Mr. Alexander, of Upson, offered the following amendment to the foregoing:
Resolved, That neither General Twiggs nor Colonel Hardee require any vindication among their old friends and neighbors in Georgia. Their defense may be found written by the point of the sword upon the battle-fields of their country, and upon the scarred forms of her enemies; yet this convention but yields to a natural impulse when it expresses the scorn with which the people of Georgia look upon all attempts on the part of an abolition press and a venal and fanatical Government to tarnish their fame and to filch from them the rewards of long lives of glorious deeds and heroic doings.
The amendment was received, and the resolution as amended was unanimously adopted.
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Mr. Wofford offered the following preamble and resolutions, which were taken up, read, and adopted:
Whereas, under the Government of the United States, prior to the secession of Georgia, there has been annually paid to the pensioners resident in said State a sum of money amounting to about $23,000:
1. Resolved, That this convention urge the Congress of the Confederate States to make immediate provision for the payment of the pensioners resident in this State the amounts heretofore allowed them by the Government of the United States.
2. Resolved, That the secretary communicate the above to the Congress of the Confederate States.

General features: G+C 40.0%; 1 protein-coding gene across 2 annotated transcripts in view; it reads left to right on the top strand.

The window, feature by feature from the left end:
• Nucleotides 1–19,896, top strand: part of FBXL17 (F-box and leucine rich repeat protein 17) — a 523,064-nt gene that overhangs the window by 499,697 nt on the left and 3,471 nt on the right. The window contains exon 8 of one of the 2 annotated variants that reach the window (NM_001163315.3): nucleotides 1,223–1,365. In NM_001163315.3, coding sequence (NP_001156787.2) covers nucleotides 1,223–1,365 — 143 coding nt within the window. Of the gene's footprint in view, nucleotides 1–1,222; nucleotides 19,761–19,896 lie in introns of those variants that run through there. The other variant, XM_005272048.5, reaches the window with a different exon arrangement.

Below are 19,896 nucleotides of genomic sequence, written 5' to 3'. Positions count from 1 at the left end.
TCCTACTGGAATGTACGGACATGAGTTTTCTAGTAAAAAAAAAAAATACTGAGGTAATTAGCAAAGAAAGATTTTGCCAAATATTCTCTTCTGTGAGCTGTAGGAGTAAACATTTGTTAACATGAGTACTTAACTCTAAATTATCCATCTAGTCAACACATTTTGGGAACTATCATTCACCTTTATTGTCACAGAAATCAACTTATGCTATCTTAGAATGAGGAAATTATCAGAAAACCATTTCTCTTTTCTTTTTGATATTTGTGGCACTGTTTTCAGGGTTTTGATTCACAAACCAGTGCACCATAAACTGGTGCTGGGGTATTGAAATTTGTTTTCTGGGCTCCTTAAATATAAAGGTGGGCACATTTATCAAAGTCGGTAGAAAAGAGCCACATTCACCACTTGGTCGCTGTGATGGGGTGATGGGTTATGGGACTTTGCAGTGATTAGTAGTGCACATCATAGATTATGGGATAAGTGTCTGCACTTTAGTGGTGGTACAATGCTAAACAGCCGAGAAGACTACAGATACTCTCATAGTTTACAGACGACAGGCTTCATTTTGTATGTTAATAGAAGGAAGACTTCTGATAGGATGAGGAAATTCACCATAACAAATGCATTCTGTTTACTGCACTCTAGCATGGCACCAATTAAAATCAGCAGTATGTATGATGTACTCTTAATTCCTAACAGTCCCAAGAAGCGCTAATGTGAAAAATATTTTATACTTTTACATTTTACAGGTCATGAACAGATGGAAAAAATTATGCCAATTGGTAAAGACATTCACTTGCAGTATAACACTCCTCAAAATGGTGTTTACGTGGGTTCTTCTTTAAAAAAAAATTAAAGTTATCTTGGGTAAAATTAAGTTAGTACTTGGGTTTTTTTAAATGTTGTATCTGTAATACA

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Constitution of the Confederate States of America.
We, the people of the Confederate States, each State acting in its sovereign and independent character, in order to form a permanent federal government, establish justice, insure domestic tranquillity, and secure the blessings of liberty to ourselves and our posterity- invoking the favor and guidance of Almighty God-do ordain and establish this Constitution for the Confederate States of America.
SECTION I. All legislative powers herein delegated shall be vested in a Congress of the Confederate States, which shall consist of a Senate and House of Representatives.
SEC. 2. 1. The House of Representatives shall be composed of members chosen every second year by the people of the several States; and the electors in each State shall be citizens of the Confederate States, and have the qualifications requisite for electors of the most numerous branch of the State Legislature; but no person of foreign birth, not a citizen of the Confederate States, shall be allowed to vote for any officer, civil or political, State or Federal.
2. No person shall be a Representative who shall not have attained the age of twenty-five years, and be a citizen of the Confederate States, and who shall not, when elected be an inhabitant of that State in which he shall be chosen.
3. Representatives and direct taxes shall be apportioned among the several States, which may be included within this Confederacy, according to their respective numbers, which shall be determined by adding to the whole number of free persons, including those bound